This gives me an opportunity to plug the website ‘Platitude of the Day’, curated for nearly 20 years by the indefatigable and heroic Peter Hearty, the main purpose of which is to critique and satirise TftD. Some of Dr Banner’s recent offerings, plus a few comments, are here:

  3. The whole fracas is simply hilarious, instantiating what happens when one religion, Christianity, collides with another—wokeness.

    Yeah, it is simply hilarious. It also reminded me of the unstoppable force hitting the immoveable object paradox.

  4. Let me understand. Some paintings, painted at the very least one thousand years after the supposed event, by people that were not there and don’t give citations for their work, may possibly suggest that a possible historical figure was transsexual. If there is a homeopathic recipe for ‘flimsy evidence,’ it has been used here. Trying very hard to make a narrative fit doesn’t make you a scholar, it just makes you look desperate to please a paticular group, idea or ideology.

      1. Ditto. A couple of points: none of the painters ever saw this figure alive (if he even existed at all) and if the family actually existed, they would have been Arabs, not lily white as most of the figures in the painting are. How ludicrous the whole things is (in addition to the vagina claim). Maybe we can get Christians all excited about such things so they stay out of politics.

  5. One Maya Deane has published a novel in which Achilles is a transwoman. I’m not buying it. Bisexual maybe, but not trans.

      1. What do you think the row about Briseis (or was it Chryseis? I forget which came first) was over? Sex slaves captured at sword point. If he got it on with Patroclus, it was because he wanted to, not because he didn’t have any options. Including abstinence or masturbation.
        Projecting modern Western battlefield puritanism onto other armies, with their trains of “camp followers” often outnumbering the troops themselves – is just irrational.

  6. Still giggling.
    Now, if the painting is accurate and we assume Jesus existed and was transgender, then he apparently got gender affirmation therapy in early puberty because not only does he lack breasts but his pelvis is narrow, male-type.

  7. Meshuggeneh on all sides, from top to bottom. Painted pictures from centuries later of a fictional character used as evidence…LOL

  8. As usual, Jerry, you hit it out of the park.
    But, as observed, you use the capital ‘G’ for the Christian deity, when at no time does it deserve it. The christian god is made up like every other god invented by man.

    1. In the usage “son of God/part of God”, “God” is a name, so the usage is akin to “son of Zeus” and so takes a capital. If it were “son of a god” you’d have a point.

    2. Two word rebuttal: Harry Potter.

      That said, I also don’t capitalize ‘god’, a common noun. I do capitalize proper nouns, even imaginary ones, like “Jehovah”, “El”, and “Thor”. When I hear the word ‘god’, my go-to response is “Which of the gods do you mean?”.

      I’m still wondering about the historicity of Jesus. I’ve heard various theories about there having been zero or several people named “Jesus” (Or the local equivalent, “Jeshua”, related to our name “Joshua”) in the region at the time. The Great Wiki says that historians now dismiss Jesus Ahistoricity Theory.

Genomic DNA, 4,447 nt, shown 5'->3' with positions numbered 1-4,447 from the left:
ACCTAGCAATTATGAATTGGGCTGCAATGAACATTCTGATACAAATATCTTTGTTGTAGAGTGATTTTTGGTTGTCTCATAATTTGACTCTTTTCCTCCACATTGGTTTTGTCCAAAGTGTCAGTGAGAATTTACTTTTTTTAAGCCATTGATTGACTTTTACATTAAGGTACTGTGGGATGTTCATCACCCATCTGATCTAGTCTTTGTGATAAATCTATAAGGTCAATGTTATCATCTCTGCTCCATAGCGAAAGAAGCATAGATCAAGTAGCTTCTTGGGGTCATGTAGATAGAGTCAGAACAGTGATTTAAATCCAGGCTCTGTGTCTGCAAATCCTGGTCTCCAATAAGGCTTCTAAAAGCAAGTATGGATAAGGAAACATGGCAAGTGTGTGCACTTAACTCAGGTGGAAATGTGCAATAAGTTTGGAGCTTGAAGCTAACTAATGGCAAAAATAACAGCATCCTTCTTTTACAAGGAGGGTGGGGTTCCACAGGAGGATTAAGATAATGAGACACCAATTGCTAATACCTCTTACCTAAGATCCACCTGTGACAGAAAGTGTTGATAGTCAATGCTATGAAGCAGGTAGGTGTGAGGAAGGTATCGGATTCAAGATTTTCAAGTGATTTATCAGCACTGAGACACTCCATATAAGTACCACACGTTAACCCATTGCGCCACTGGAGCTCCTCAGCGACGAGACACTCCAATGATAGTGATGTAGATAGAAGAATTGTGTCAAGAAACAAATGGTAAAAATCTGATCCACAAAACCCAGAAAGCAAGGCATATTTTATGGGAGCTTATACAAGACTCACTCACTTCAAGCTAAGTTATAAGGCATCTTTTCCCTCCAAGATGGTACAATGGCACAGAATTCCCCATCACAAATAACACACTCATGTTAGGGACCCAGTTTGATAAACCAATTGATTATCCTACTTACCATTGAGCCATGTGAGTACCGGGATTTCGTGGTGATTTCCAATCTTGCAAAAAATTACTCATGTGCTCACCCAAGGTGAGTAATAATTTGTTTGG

1. There is no conclusive historical evidence that Jesus existed, and a reasonable argument that he was a myth can be made, in part based on that lack of evidence. So whichever historians dismiss such a lack of evidence are not interested in historical accuracy.
        As with science, it’s up to the claimers to present the evidence, not the other way around.

        1. Clearly myth is an enormous feature of the JC idea. All of the interesting things (walk on water, get resurrected after 3 days, etc.) are pure story-telling. At the end of it you might have “a guy once lived in Palestine and maybe his name was Jesus”. There’s little reason to care one way or the other about such a person.

          1. Whenever I run into a discussion about the historicity of Jesus, I always think of the short story: “The Procurator of Judea,” by Anatole France. (Spoiler alert!) Where even Pontius Pilate, as the retired prefect, can’t remember Jesus of Nazareth.

  9. And I thought the previous post was about something insane…
    Wouldn’t this be more analogous to an ambiguous genitalia situation? I mean, having both a penis and a vagina is really not representative of the transexual state, as far as I am aware.

  10. Dean Banner is obviously right. Not only is the wound in J’s side a vagina, it is bleeding–J was clearly menstruating. I am a little concerned about J’s beard, though.

  11. Isn’t it enough to suggest that Jesus would have been welcoming and supportive of transgender people? Why does he need to be transgender “themselves”?

    I find it extraordinary how Jesus can be made relevant to every situation in life. In a rush and can’t find your door key? Jesus was always losing his etc etc. When Jesus is everything to everyone, he almost he comes meaningless.

  12. Every party has a pooper and w/r/t this party, I’m one.

    In the field of art history, the Christ’s-wound-as-vagina interpretation has been around for a while now, I’d say since the 1980’s at least, so it’s pretty old hat. Christ-as-transgender is simply a new twist on that.

    As for the absurdity of either of these interpretations, take a look at Caravaggio’s treatment of the subject and tell me that it doesn’t seem a bit … sexual. Recall that Jesus makes Thomas, who is doubting the whole resurrection thing, THRUST his FINGER (paging Dr Freud!) into his WOUND. (John 20:26)

    Whether any of it actually happened is beside the point. Star Wars never happened but for our autistic Silicon Valley overlords it’s their primary cultural reference.

    1. “Recall that Jesus makes Thomas, who is doubting the whole resurrection thing, THRUST his FINGER (paging Dr Freud!) into his WOUND. (John 20:26)”

      Actually, Jesus supposedly INVITED Thomas to thrust Thomas’s finger into Jesus’s wounds, but there is nothing in the Gospels to indicate that Thomas actually took him up on the offer.